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Santa Barbara Council Clarifies Medical Marijuana Policies

Ordinance outlines where pot dispensaries can be located and decrees no lighting up inside.

Santa Barbara’s medical marijuana situation just got a little less hazy.

The Santa Barbara City Council on Tuesday approved an ordinance outlining where medical pot dispensaries can and cannot exist, and mandating that all of them stop allowing people to light up inside.

Dispensaries can exist in commercial zones, as well as on certain sections of Outer State Street, Milpas Street and the Mesa, and are prohibited near schools and on downtown State Street.

Tuesday’s decision comes five and a half months after the council ordered a six-month moratorium on new dispensaries.

Last year, the medical marijuana situation in Santa Barbara got out of hand. First, the number of dispensaries mushroomed dramatically, to 20 from 10. Then, a summer DEA sweep scared 16 of the 20 into closing, said Danny Kato, a city zoning and enforcement supervisor.

As a result, the Council in October issued the moratorium, which essentially barred any new dispensaries from popping up, and outlawed any existing ones that were operating without a business license.

There are currently seven known medical marijuana dispensaries in Santa Barbara. City officials said four of them are operating illegally, because they violated the terms of the moratorium. That is, they are operating without a business license. As such, city officials said, they must be closed down.

The four are the Compassion Center, 3532 State St.; Healing Center, 1437 San Andres St.; Pacific Greens, 331 N. Milpas St.; and another center of an unknown name at 715 Bond Ave.

Two others have the necessary permits, but are located outside of the new legal boundaries. The city is giving those places three years to find new locations. They are Sacred Mountain at 27 Parker Way — located just off lower State Street — and AMG at 100 E. Haley St.

Of the seven, just one — Hortipharm at 3516 State St. — meets all the requirements.

However, Kato added that Sacred Mountain’s violation of the boundary-line aspect of the new ordinance is merely technical. The ordinance says dispensaries cannot be located within 500 feet of public parks. Sacred Mountain happens to be too near a park, but the dispensary and the park are separated by Highway 101, he said. He added it’s too early to tell whether Sacred Mountain would qualify for an exemption.

City Councilman Grant House, who sat on the Ordinance Committee that crafted the proposal, said most of the complaints about the local dispensaries centered on the use of pot at the locations.

“We took that away,” he said. “We don’t want a whole bunch of odor floating out into the neighborhoods.”

Patients also are not allowed to take THC pills on the premises, although that rule exempts employees with prescriptions.

Just a handful of medical marijuana advocates attended the meeting Tuesday. Those who spoke were mostly supportive of the council’s decision.

“I thank you for being so progressive and proactive,” said Patrick Fourmy, who said he is affiliated with the Compassion Center.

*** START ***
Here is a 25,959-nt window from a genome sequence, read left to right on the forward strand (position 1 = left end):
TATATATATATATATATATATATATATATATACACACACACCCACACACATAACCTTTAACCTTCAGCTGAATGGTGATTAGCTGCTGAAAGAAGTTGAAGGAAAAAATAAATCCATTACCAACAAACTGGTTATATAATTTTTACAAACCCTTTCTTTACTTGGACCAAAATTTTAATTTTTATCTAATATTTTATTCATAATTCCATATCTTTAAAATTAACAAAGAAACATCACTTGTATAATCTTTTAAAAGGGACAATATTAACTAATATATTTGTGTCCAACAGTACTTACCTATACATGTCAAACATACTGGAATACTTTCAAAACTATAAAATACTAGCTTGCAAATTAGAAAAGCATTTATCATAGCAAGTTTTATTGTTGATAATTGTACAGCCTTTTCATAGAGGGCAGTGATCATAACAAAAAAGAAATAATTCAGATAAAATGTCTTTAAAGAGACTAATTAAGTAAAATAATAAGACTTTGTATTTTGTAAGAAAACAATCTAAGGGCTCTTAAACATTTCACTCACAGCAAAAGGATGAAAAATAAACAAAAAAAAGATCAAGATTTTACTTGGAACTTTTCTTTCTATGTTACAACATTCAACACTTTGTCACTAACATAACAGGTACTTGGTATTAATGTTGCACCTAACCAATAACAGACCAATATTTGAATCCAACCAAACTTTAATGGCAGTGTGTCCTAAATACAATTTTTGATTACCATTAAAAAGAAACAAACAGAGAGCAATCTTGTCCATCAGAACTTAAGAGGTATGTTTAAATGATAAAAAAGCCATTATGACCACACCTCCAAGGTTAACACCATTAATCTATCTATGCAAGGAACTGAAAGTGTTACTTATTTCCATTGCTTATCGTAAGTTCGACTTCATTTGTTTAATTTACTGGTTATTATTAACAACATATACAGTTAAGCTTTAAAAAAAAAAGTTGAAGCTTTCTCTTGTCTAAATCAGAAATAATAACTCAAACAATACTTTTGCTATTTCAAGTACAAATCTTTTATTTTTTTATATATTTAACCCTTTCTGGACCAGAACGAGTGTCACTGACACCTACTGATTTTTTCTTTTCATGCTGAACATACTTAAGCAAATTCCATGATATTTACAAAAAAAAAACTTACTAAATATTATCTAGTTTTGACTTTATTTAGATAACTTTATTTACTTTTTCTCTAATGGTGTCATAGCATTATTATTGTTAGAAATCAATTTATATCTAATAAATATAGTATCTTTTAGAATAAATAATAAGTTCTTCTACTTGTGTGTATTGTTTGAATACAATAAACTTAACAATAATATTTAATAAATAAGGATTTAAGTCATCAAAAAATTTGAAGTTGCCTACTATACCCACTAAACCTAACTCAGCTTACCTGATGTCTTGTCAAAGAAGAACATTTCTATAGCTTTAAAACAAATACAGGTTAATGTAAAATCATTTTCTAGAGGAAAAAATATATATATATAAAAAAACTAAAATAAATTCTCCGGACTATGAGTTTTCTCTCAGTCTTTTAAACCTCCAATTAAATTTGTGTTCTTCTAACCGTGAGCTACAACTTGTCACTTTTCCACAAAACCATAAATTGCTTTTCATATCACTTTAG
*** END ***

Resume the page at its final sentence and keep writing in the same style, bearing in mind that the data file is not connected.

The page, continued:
Fourmy warned that the Drug Enforcement Administration was making its rounds in Santa Barbara again this week. Noozhawk reached DEA official David Sheets at his Camarillo office, but he referred the call to a DEA spokeswoman, who could not be reached Tuesday night.

Although legal in California, the use of marijuana for medical purposes is not considered legal under federal law.

The Compassion Center was one of the first dispensaries in Santa Barbara, but last year’s DEA sweep scared it into closing its locations on De la Vina and Milpas streets, Kato said. Sometime after the dust settled, the center reopened on Outer State Street, but without the proper permits, he added.

The Compassion Center and the other three facilities that most likely must close down can reopen after obtaining the proper permits and relocating to an appropriate area, Kato said. The permitting process alone can take at least 10 weeks.

Although the Compassion Center is located in an area that allows dispensaries, the ordinance also prohibits dispensaries from existing within 500 feet of one another, and the Compassion Center is just a couple of doors down from Hortipharm.

City Councilwoman Iya Falcone asked staff why the prohibition didn’t take into account pre-schools.

Kato answered that pre-school-aged children — unlike junior high and high school students — typically do not walk to and from school.

“I have heard anecdotes where kids are hanging outside and asking at the door ‘Hey will you help me buy some pot?’” said Kato, adding that that is the kind of thing the ordinance is trying to prevent.

The council approved the ordinance on a 5-0 vote. Mayor Marty Blum and Councilman Das Williams were absent.

Specifically, the centers can exist on:

• Outer State Street, between Calle Laurels and Calle Real

• Milpas Street, from Highway 101 to Canon Perdido

• Within 1,000 feet of Cliff Drive and Meigs Road

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